The band gap for III-IV Nitride materials, such as Gallium Indium Nitride, covers nearly the entire energy spectrum of the sun because of multiple band gaps in the semiconductor materials. Similarly, Zinc Manganese Telluride crystals have three band gaps which can absorb greater than 50% of the solar energy spectrum.

Further important research involves nanotechnology approaches using nanoparticles of the above materials. Below please find further technical and safety information on solar energy materials manufactured by American Elements' AE Solar Energy™ group.


AE Solar Energy™ Materials

Silicon-Based PV Cells (p- and n-type) CIS, CIGS and CIGSS-Based PV Cells Other PV Cell Technologies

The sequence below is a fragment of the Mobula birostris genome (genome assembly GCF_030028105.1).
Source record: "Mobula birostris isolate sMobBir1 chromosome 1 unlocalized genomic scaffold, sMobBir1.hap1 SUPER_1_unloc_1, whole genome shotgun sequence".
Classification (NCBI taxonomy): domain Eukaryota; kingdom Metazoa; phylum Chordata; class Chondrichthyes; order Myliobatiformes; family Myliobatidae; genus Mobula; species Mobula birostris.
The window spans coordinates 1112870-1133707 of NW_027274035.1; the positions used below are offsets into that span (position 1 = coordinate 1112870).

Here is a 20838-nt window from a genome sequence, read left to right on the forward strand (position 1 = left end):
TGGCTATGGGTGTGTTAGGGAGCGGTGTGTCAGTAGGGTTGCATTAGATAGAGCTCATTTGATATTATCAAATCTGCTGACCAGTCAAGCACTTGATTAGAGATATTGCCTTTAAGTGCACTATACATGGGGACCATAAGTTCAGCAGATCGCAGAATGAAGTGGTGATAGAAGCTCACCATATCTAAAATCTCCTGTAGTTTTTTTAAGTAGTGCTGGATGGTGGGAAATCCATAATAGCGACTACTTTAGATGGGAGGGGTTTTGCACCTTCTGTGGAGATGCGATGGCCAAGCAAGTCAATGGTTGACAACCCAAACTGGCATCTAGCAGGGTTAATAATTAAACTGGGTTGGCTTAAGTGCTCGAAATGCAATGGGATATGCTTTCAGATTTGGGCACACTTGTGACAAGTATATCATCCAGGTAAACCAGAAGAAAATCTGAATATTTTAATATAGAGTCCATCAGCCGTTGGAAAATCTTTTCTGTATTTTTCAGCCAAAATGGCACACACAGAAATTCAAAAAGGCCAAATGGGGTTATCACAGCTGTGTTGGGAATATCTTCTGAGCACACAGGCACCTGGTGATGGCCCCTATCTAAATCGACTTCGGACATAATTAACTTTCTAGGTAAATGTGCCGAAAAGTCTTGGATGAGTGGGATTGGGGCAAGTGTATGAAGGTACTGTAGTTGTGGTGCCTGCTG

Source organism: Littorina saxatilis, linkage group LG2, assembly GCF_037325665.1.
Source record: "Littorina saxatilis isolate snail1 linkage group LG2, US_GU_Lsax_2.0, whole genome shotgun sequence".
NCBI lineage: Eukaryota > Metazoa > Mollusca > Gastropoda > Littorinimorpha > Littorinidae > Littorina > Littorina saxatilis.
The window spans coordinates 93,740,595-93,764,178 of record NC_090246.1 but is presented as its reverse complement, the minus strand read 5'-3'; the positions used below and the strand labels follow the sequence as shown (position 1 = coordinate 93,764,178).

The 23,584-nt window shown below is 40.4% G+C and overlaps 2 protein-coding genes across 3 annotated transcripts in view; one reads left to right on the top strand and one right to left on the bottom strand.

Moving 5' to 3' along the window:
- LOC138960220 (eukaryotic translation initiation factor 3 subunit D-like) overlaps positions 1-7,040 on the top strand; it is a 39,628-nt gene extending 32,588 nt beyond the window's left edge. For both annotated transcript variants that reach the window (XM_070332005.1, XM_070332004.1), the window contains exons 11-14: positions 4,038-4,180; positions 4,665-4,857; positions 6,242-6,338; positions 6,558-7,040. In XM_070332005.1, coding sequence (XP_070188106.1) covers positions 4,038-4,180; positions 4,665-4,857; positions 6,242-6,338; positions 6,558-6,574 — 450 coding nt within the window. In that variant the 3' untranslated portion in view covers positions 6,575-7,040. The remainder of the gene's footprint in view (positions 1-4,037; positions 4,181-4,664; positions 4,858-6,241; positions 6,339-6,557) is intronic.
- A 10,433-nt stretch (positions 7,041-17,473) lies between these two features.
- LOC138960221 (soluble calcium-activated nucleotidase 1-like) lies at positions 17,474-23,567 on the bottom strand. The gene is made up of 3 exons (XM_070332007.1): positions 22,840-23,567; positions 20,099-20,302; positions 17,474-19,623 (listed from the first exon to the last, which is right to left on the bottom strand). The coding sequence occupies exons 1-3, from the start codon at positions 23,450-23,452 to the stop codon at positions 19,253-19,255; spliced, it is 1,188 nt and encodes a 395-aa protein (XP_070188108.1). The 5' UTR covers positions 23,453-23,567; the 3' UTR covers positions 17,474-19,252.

Single Crystal Silicon Ingot
Polycrystalline Silicon Powder
Amorphous Silicon Powder
Silicon Sputtering Target
Silicon Rod
Silicon Pellets
Silicon Nanoparticles
Copper Indium Selenide Single Crystal
Copper Indium Selenide Powder
Copper Indium Selenide Sputtering Target
Copper Indium Selenide Nanoparticles
Copper Indium Gallium Selenide Single Crystal
Copper Indium Gallium Selenide Powder
Copper Indium Gallium Selenide Nanoparticles
Copper Indium Gallium Sulfur Selenide Powder
Copper Indium Gallium Sulfur Selenide Sputtering Target
Copper Selenide Sputtering Target
Indium Selenide Sputtering Target
Copper Gallium Selenide Sputtering Target
Molybdenum Sputtering Target
Zinc Oxide Sputtering Target
Zinc Oxide Nanopowder, Z-Mite™
Zinc Manganese Telluride
Cadmium Telluride
Gallium Selenide Single Crystal
Gallium Selenide Sputtering Target
Gallium Arsenide




Recent Research & Development for Solar Energy

  • Yike Liu, Mengmeng Hao, Jia Yang, Liangxing Jiang, Chang Yan, Chun Huang, Ding Tang, Fangyang Liu, Yexiang Liu, Colloidal synthesis of Cu2FeSnSe4 nanocrystals for solar energy conversion, Materials Letters, Volume 136, 1 December 2014